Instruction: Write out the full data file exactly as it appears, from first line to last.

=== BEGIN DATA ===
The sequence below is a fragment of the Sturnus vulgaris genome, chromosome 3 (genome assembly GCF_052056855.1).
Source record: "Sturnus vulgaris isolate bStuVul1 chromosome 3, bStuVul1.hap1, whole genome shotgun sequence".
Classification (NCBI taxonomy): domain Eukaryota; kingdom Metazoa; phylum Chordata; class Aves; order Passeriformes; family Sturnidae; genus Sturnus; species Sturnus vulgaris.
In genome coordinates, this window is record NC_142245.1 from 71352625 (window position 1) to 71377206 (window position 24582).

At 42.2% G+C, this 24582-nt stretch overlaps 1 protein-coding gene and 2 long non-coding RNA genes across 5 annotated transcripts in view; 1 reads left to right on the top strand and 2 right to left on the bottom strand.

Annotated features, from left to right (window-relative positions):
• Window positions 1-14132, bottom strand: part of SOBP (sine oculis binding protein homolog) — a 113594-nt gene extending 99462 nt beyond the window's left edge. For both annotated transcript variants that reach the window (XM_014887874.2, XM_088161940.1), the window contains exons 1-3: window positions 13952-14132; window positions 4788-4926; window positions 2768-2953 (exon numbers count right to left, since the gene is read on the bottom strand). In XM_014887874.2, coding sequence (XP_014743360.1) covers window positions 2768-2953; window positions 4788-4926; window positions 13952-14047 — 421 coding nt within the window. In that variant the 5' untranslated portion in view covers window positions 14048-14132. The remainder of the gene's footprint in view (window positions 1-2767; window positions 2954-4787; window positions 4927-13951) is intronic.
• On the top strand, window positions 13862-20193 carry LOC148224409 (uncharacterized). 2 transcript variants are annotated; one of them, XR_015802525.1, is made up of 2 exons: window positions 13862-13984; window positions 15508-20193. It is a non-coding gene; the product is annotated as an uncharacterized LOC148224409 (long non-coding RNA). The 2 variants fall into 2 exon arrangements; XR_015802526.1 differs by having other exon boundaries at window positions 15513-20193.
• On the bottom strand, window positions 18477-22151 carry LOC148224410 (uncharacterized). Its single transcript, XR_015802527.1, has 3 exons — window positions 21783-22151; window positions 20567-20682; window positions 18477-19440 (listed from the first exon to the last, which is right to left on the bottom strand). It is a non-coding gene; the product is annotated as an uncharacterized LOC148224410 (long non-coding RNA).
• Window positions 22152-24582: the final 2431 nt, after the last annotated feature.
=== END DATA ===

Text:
The sequence below is a fragment of the Sturnus vulgaris genome, chromosome 3 (genome assembly GCF_052056855.1).
Source record: "Sturnus vulgaris isolate bStuVul1 chromosome 3, bStuVul1.hap1, whole genome shotgun sequence".
Classification (NCBI taxonomy): domain Eukaryota; kingdom Metazoa; phylum Chordata; class Aves; order Passeriformes; family Sturnidae; genus Sturnus; species Sturnus vulgaris.
In genome coordinates, this window is record NC_142245.1 from 71352625 (window position 1) to 71377206 (window position 24582).

At 42.2% G+C, this 24582-nt stretch overlaps 1 protein-coding gene and 2 long non-coding RNA genes across 5 annotated transcripts in view; 1 reads left to right on the top strand and 2 right to left on the bottom strand.

Annotated features, from left to right (window-relative positions):
• Window positions 1-14132, bottom strand: part of SOBP (sine oculis binding protein homolog) — a 113594-nt gene extending 99462 nt beyond the window's left edge. For both annotated transcript variants that reach the window (XM_014887874.2, XM_088161940.1), the window contains exons 1-3: window positions 13952-14132; window positions 4788-4926; window positions 2768-2953 (exon numbers count right to left, since the gene is read on the bottom strand). In XM_014887874.2, coding sequence (XP_014743360.1) covers window positions 2768-2953; window positions 4788-4926; window positions 13952-14047 — 421 coding nt within the window. In that variant the 5' untranslated portion in view covers window positions 14048-14132. The remainder of the gene's footprint in view (window positions 1-2767; window positions 2954-4787; window positions 4927-13951) is intronic.
• On the top strand, window positions 13862-20193 carry LOC148224409 (uncharacterized). 2 transcript variants are annotated; one of them, XR_015802525.1, is made up of 2 exons: window positions 13862-13984; window positions 15508-20193. It is a non-coding gene; the product is annotated as an uncharacterized LOC148224409 (long non-coding RNA). The 2 variants fall into 2 exon arrangements; XR_015802526.1 differs by having other exon boundaries at window positions 15513-20193.
• On the bottom strand, window positions 18477-22151 carry LOC148224410 (uncharacterized). Its single transcript, XR_015802527.1, has 3 exons — window positions 21783-22151; window positions 20567-20682; window positions 18477-19440 (listed from the first exon to the last, which is right to left on the bottom strand). It is a non-coding gene; the product is annotated as an uncharacterized LOC148224410 (long non-coding RNA).
• Window positions 22152-24582: the final 2431 nt, after the last annotated feature.